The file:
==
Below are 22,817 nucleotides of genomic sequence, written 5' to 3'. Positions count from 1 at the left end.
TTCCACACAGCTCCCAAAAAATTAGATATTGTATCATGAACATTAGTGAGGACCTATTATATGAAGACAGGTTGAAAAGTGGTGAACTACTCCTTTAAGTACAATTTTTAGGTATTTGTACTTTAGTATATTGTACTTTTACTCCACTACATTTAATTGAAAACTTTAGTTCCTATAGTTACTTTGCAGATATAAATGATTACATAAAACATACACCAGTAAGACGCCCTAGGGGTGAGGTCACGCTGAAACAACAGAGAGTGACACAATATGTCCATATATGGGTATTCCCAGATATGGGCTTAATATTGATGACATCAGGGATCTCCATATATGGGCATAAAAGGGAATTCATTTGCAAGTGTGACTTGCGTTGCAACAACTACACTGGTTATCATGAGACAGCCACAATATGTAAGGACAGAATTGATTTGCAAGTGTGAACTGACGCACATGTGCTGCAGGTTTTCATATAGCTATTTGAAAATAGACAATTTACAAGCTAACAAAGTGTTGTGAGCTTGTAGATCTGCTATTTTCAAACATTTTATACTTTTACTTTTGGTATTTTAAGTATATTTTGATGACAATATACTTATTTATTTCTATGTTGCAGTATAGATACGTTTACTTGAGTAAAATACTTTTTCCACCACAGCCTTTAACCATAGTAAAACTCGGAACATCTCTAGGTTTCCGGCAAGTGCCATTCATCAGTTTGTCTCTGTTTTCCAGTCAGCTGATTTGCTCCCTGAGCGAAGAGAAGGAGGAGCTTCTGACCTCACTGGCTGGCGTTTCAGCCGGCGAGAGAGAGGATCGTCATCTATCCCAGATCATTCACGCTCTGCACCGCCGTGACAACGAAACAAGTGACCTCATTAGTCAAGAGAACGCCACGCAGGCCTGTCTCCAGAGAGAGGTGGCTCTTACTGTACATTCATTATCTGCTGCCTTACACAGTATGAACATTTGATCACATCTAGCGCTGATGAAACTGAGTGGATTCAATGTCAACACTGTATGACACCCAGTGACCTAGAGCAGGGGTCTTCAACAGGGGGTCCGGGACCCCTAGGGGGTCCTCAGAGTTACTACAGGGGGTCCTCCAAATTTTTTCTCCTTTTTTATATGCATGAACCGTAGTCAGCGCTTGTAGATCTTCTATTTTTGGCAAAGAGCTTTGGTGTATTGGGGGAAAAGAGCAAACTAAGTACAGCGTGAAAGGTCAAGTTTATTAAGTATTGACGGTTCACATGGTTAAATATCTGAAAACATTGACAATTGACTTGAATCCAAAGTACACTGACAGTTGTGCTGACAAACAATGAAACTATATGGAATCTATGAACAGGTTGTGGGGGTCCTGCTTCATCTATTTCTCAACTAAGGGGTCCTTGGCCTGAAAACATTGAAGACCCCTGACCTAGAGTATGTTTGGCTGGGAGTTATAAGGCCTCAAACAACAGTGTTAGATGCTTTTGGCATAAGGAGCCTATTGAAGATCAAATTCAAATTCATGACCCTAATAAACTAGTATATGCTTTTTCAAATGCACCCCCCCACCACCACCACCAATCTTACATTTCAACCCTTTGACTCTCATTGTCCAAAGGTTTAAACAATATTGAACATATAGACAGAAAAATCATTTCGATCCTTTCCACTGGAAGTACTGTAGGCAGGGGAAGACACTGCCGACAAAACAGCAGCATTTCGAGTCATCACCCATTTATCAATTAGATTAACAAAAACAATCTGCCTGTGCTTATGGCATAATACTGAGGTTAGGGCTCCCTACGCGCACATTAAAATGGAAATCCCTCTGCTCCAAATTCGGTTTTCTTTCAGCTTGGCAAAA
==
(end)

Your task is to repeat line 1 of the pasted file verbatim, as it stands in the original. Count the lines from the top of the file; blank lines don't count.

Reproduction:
Below are 22,817 nucleotides of genomic sequence, written 5' to 3'. Positions count from 1 at the left end.